Field of View

Field of view is the angular extent of what can be seen with the eye. Various animals have different visual fields. Predators generally have more forward facing with binocular oriented vision, whereas prey have side facing visual fields with greater range (for defensive vision). Eyes positioned on the sides of the head is common in prey species, and increases an animal’s total field of view, but it’s often at the expense of sharper binocular vision.

A deer’s field of view can reach 280 degrees, a Rabbit’s field of view can be 360 with just a small blind spot for a short distance behind their head, but with limited binocular vision. A cat has a 200 degree field of view, but with an amazing 140 degrees of binocular vision. Nature has evolved and found advantage in many variations.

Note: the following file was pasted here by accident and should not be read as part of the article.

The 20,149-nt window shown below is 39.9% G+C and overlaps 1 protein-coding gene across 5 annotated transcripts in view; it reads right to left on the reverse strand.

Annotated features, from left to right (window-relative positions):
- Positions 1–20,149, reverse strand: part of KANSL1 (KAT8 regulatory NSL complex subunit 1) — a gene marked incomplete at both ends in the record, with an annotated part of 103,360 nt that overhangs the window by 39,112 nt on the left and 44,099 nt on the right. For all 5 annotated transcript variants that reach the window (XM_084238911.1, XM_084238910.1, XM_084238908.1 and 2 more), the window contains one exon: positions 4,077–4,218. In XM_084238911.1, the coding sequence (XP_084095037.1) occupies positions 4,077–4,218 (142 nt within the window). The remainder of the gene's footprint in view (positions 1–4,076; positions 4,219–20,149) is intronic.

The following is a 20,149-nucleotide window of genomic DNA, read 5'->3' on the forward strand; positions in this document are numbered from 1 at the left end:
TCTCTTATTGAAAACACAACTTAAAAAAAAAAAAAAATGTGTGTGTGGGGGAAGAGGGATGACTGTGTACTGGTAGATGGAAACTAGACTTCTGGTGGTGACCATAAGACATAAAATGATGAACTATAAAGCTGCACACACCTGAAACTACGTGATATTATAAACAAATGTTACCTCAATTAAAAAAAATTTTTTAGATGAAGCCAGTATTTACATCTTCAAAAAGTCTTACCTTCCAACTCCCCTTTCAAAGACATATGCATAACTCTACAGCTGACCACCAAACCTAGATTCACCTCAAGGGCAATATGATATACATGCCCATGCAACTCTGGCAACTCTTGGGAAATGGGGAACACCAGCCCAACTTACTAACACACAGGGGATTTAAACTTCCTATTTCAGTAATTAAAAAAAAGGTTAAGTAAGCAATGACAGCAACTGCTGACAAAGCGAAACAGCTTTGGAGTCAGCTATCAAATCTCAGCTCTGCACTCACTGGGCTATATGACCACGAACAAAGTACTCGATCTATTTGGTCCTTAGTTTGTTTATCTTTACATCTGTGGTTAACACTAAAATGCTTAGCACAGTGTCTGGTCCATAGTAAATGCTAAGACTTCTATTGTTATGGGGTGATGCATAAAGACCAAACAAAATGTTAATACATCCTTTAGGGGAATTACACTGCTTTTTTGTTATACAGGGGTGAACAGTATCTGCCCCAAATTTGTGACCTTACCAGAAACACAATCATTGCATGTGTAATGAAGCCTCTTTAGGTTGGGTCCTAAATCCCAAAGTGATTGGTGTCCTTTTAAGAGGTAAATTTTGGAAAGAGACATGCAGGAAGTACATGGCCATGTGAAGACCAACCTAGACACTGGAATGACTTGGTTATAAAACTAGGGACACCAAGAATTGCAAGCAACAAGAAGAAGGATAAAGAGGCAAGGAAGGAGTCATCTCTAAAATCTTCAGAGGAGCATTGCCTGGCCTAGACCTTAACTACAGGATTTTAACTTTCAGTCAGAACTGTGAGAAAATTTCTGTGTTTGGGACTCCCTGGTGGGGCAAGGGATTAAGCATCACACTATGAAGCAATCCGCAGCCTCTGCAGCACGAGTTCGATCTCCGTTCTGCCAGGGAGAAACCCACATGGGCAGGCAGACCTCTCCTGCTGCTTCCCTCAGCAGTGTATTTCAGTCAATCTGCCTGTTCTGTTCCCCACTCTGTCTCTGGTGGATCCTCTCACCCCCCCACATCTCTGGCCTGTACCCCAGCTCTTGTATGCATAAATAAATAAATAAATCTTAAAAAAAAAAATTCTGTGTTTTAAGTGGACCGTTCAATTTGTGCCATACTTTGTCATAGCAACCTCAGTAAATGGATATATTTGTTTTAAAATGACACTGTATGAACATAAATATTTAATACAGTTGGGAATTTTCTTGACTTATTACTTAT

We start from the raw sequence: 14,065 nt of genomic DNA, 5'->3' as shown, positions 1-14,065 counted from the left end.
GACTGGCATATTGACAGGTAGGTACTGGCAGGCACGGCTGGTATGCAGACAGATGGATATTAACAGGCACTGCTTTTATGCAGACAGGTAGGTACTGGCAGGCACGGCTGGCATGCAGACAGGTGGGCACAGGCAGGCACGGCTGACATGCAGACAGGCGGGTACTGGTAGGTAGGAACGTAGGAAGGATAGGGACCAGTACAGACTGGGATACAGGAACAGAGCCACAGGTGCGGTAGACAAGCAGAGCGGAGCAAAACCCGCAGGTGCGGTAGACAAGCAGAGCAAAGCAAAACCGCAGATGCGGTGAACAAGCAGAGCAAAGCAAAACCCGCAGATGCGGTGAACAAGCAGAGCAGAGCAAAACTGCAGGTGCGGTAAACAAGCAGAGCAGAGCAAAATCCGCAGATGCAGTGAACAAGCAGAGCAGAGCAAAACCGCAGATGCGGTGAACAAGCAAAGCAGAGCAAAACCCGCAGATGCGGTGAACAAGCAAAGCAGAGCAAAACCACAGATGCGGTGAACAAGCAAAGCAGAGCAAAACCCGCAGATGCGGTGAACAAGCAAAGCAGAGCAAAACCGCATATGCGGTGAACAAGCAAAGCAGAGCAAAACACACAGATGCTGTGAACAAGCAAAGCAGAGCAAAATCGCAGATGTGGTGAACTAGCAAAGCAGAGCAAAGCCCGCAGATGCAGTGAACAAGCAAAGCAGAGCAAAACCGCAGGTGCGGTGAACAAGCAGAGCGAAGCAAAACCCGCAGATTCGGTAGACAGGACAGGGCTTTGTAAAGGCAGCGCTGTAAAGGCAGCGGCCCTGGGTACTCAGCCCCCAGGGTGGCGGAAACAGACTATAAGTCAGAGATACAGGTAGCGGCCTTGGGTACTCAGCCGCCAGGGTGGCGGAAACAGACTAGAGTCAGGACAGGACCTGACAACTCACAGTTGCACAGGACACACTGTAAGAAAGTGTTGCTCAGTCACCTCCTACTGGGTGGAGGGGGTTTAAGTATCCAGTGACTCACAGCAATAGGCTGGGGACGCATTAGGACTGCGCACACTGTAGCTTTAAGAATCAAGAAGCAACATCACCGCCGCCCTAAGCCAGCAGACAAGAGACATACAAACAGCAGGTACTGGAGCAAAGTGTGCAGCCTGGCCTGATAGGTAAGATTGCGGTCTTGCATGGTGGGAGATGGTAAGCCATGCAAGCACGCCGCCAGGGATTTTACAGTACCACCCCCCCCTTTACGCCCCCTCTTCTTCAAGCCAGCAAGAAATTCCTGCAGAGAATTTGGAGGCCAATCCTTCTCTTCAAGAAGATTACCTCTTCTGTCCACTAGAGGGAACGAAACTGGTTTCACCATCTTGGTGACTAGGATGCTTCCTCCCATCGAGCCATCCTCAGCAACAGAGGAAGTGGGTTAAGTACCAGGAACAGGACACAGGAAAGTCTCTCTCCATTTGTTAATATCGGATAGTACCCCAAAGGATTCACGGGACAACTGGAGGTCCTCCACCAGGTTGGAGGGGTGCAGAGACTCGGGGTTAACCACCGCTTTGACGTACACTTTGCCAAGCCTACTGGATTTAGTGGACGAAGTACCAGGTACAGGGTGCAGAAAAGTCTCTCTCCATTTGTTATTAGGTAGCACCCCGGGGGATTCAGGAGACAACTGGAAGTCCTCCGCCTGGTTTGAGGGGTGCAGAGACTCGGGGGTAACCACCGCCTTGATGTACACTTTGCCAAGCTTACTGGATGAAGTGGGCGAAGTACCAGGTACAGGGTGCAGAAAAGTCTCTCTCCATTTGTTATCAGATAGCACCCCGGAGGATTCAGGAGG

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Human’s have general static view of about 135 to 180 degrees horizontally, with about 120 degrees of binocular vision. Ho ever, with eyeball rotation (about 90 degrees) the field of view extends to 270 degrees. In addition, vertical field of vision for humans is about 50 degrees in the upper visual field and 70 degrees in the lower visual field.

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Peripheral vision is a part of vision that occurs outside the very center of gaze. There is a broad set of non-central points in the visual field that is included in the notion of peripheral vision.

In addition field of view is, in a way, limited by the fovea, the part of human eye responsible for sharp central vision (the only part of the retina that permits 100% visual acuity), which is only about two degrees of field. Our wide, 120 degree field of view for binocular vision is the basis for stereopsis and is important for depth perception, he remaining peripheral 60–70 degrees does not provide binocular vision.

Web Development Application

Currently the applying knowledge of field of view for Web development is only of minimal importance, understanding the limits of a foveal view is more important. But as our use and understanding of virtual technology increases, it will doubtless require a significant understanding of field of view.

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